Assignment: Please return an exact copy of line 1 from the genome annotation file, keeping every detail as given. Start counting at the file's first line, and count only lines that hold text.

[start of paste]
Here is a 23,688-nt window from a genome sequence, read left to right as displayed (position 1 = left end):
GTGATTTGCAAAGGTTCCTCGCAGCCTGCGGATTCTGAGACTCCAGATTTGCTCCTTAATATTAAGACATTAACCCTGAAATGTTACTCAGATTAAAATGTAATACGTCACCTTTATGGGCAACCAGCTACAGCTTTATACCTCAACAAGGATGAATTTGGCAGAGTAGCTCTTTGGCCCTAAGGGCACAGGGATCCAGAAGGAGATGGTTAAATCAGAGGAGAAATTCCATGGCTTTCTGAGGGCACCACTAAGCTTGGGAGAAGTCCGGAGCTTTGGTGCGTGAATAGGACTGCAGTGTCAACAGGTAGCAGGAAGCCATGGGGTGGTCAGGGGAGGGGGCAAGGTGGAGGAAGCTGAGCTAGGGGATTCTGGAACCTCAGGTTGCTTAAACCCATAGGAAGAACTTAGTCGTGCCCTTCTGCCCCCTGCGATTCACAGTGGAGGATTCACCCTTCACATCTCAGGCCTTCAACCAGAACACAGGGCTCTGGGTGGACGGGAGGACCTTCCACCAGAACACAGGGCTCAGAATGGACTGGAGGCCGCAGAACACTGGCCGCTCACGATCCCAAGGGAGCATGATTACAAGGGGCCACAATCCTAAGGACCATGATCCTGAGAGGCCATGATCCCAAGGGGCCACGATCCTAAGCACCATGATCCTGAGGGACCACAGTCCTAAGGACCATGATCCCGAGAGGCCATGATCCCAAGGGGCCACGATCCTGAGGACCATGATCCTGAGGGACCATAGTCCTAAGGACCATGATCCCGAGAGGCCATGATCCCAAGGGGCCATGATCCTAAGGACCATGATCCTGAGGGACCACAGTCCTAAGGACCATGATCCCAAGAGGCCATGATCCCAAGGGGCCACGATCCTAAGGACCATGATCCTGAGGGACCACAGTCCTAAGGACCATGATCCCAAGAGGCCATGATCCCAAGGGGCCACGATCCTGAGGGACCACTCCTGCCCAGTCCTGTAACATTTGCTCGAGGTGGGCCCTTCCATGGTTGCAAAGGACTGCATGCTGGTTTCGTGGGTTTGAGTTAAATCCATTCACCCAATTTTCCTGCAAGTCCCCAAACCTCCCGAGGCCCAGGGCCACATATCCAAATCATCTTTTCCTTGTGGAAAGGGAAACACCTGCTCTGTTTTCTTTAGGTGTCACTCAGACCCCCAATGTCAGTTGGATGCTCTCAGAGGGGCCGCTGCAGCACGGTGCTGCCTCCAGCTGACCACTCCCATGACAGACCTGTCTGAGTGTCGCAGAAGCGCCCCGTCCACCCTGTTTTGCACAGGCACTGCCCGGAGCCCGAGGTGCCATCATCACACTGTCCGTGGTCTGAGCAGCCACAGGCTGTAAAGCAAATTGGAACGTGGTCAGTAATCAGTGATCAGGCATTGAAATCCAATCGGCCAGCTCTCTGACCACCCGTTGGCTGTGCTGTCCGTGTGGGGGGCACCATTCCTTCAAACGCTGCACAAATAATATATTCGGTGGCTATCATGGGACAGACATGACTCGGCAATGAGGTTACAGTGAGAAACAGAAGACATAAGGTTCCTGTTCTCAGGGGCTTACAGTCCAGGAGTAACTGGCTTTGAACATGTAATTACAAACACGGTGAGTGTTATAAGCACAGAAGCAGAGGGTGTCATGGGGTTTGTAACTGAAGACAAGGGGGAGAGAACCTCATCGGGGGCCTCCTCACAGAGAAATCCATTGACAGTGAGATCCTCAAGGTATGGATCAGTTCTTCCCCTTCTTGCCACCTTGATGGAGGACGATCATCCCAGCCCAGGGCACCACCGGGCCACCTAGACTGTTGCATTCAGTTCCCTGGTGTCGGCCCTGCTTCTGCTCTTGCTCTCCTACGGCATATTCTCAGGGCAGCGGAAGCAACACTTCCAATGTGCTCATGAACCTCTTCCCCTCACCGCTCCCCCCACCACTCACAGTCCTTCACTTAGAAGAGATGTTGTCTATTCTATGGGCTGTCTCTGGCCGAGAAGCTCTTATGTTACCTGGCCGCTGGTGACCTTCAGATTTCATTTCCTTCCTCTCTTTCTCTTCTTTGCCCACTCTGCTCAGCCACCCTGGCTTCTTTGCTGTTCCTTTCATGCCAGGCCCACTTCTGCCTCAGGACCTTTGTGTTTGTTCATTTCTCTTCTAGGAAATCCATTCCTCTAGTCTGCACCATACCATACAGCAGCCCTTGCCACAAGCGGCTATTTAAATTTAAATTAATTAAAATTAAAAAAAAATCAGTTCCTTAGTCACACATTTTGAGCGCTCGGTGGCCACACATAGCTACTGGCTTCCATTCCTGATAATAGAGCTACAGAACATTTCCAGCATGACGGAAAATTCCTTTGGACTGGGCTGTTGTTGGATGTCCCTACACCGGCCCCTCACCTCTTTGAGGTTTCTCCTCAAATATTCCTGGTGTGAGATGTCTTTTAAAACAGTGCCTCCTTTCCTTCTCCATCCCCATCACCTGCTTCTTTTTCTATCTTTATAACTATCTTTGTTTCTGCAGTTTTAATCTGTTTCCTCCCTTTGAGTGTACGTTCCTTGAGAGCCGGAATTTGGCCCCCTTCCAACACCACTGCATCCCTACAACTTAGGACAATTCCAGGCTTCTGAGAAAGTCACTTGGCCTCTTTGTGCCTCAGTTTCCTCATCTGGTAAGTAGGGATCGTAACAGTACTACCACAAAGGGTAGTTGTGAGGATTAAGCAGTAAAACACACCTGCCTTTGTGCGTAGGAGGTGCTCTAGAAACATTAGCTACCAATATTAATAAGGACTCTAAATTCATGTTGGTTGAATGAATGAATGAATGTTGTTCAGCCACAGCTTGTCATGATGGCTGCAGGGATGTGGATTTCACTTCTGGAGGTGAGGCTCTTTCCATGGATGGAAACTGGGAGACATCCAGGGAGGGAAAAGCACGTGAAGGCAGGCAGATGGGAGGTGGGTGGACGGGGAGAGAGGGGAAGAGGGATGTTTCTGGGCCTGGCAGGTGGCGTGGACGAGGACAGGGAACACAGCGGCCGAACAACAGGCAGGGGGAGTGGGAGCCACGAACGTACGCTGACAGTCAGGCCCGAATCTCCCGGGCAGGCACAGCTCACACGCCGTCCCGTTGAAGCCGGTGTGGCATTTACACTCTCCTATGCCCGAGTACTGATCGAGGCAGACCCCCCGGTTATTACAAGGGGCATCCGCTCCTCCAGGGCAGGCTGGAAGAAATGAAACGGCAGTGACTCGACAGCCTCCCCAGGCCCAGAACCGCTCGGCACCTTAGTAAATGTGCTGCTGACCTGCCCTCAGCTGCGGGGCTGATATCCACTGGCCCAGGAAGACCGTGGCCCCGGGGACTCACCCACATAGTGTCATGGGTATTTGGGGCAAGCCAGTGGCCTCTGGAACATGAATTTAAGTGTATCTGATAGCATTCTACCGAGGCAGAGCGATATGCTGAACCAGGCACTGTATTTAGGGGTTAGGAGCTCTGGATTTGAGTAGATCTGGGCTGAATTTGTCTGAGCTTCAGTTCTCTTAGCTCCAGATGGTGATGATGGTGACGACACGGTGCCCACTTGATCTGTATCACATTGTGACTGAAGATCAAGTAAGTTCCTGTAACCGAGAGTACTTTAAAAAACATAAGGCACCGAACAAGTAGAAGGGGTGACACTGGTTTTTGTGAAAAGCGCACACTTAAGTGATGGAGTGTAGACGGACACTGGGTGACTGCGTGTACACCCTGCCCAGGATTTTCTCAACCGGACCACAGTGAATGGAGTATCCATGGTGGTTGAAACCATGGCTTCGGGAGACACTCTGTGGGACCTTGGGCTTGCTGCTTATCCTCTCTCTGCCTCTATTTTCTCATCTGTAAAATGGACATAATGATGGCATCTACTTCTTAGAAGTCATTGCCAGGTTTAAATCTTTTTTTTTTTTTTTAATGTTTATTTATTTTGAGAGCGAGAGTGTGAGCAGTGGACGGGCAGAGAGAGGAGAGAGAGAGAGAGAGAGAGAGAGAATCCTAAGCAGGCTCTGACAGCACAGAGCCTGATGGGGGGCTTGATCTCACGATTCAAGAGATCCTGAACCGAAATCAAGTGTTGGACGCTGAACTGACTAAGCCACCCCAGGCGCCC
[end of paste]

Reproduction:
Here is a 23,688-nt window from a genome sequence, read left to right as displayed (position 1 = left end):